Re: Upgrade Problem
On Fri, Jan 04, 2019 at 02:47:52AM +0000, Matthew Crews wrote:
> My guess? /home is on the same partition as /, which is a common setup
> for most end users. Running lsblk is one way to tell if this is the case.
>From one of Stephen's earlier emails:
root@AbNormal:/home/comp# df -hl
Filesystem Size Used Avail Use% Mounted on
udev 3.9G 0 3.9G 0% /dev
tmpfs 789M 18M 772M 3% /run
/dev/sda1 23G 23G 0 100% /
tmpfs 3.9G 18M 3.9G 1% /dev/shm
tmpfs 5.0M 8.0K 5.0M 1% /run/lock
tmpfs 3.9G 0 3.9G 0% /sys/fs/cgroup
/dev/sda7 1.9G 6.5M 1.7G 1% /tmp
/dev/sda5 9.2G 6.0G 2.8G 69% /var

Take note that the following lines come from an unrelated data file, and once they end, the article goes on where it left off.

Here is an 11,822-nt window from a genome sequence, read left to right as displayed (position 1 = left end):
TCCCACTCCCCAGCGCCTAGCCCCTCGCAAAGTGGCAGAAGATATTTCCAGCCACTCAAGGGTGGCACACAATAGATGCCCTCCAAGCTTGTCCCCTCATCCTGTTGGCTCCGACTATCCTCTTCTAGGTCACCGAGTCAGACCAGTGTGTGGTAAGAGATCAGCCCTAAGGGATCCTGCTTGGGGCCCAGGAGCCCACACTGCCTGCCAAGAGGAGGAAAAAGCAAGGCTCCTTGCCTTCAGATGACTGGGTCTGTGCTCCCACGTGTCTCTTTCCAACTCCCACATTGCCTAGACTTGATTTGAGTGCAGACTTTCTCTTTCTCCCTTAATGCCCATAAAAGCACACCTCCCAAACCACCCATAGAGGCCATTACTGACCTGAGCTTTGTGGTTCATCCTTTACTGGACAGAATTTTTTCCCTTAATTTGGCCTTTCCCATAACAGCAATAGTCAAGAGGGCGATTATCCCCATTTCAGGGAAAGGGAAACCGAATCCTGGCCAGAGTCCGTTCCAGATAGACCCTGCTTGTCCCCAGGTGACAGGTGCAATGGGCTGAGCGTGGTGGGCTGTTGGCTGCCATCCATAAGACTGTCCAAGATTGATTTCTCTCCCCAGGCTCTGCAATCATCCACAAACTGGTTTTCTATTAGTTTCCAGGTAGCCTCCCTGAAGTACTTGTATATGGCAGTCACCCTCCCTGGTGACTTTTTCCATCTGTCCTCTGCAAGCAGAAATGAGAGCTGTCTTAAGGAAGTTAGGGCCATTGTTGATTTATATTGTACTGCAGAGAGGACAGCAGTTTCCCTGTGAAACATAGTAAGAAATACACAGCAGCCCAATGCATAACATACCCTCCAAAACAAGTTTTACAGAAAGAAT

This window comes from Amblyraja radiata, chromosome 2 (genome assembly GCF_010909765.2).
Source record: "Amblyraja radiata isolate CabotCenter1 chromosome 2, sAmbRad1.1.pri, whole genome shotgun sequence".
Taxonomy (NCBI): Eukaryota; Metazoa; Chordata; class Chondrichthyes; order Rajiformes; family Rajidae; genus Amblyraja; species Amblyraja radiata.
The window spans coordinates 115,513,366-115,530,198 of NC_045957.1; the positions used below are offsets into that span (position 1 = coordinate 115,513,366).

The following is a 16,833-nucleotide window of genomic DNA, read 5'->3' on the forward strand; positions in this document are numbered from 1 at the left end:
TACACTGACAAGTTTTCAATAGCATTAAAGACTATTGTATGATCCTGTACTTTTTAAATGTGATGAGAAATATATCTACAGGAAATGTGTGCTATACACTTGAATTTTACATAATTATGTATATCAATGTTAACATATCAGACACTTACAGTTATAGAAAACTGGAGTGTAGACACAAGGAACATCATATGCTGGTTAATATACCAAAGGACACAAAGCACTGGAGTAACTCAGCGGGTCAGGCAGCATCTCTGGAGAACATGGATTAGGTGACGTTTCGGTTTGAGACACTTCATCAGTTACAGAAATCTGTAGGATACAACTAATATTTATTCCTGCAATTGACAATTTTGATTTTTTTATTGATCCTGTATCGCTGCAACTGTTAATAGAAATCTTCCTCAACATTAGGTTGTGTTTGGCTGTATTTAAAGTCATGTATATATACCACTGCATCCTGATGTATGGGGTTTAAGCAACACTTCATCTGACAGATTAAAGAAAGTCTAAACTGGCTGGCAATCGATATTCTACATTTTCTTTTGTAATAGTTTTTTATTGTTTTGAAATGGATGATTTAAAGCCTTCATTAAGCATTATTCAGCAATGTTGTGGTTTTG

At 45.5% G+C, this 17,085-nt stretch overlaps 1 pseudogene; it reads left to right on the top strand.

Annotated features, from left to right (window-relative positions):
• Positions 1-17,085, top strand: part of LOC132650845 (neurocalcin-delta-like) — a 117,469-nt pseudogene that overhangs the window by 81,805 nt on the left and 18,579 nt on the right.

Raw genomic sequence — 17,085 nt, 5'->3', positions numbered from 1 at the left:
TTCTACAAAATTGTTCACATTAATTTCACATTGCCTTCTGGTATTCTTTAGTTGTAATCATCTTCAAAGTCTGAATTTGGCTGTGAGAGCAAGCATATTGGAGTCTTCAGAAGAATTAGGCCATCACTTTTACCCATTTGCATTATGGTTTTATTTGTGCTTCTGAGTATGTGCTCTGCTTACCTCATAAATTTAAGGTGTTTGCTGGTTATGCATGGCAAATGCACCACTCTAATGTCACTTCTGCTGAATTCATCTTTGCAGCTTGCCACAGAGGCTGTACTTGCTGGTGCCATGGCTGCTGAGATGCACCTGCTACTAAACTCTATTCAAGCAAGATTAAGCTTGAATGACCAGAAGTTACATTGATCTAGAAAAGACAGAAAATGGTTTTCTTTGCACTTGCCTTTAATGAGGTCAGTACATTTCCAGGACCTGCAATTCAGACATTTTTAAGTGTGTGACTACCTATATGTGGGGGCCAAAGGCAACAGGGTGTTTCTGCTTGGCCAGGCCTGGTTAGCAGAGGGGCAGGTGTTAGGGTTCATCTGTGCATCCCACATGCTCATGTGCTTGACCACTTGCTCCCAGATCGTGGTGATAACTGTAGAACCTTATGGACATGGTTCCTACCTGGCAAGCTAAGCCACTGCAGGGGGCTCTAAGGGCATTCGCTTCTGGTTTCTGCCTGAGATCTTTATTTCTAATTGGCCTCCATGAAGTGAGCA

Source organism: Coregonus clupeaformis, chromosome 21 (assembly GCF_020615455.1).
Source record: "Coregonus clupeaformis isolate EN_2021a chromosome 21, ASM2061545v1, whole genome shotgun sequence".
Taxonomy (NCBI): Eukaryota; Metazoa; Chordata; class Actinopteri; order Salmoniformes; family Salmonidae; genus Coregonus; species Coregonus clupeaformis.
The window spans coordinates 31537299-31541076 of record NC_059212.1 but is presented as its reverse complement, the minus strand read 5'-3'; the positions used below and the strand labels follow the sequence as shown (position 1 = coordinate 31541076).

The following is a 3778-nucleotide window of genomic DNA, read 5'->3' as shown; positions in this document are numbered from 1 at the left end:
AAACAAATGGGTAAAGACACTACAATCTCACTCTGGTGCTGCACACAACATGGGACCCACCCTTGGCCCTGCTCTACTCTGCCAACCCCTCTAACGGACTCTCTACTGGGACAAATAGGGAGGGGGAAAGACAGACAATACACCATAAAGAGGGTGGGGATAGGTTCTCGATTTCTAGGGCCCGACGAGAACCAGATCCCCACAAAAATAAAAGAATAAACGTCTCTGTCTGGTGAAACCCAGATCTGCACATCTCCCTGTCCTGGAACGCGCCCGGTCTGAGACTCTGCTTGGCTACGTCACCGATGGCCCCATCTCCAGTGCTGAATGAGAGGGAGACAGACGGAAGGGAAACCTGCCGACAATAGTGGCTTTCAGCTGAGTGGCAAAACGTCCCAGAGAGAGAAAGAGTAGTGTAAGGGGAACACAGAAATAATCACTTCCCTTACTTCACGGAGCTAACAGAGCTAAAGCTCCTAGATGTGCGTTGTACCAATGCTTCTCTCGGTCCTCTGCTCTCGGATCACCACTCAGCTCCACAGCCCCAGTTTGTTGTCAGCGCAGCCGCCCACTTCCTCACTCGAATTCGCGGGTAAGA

/dev/sda8 416G 103G 292G 27% /home
/dev/sdc1 20G 301M 19G 2% /sdc1
/dev/sdc2 439G 169G 270G 39% /sdc2
/dev/sdb1 1.8T 288G 1.5T 17% /sdb1
tmpfs 789M 4.0K 789M 1% /run/user/110
tmpfs 789M 28K 789M 1% /run/user/1000
i.e. /home is already on a separate partition.
Several people have now suggested saving space in a bits of the
filesystem that Stephen has on dedicated partitions, so this is not
This partitioning scheme seems really odd and unwieldy. So much
wasted space on partitions that will never need anything like what
they have been assigned. This seems like a great example of how not
to partition a system - anyone thinking of using this many
partitions really should consider LVM in future.
Anyway, Stephen, you need to focus on finding useless things in / and
either removing them or moving them elsewhere. If it's just data
then it looks like somewhere under /home would be a good choice as
it has 292G available.
Ask before deleting anything you don't fully understand.
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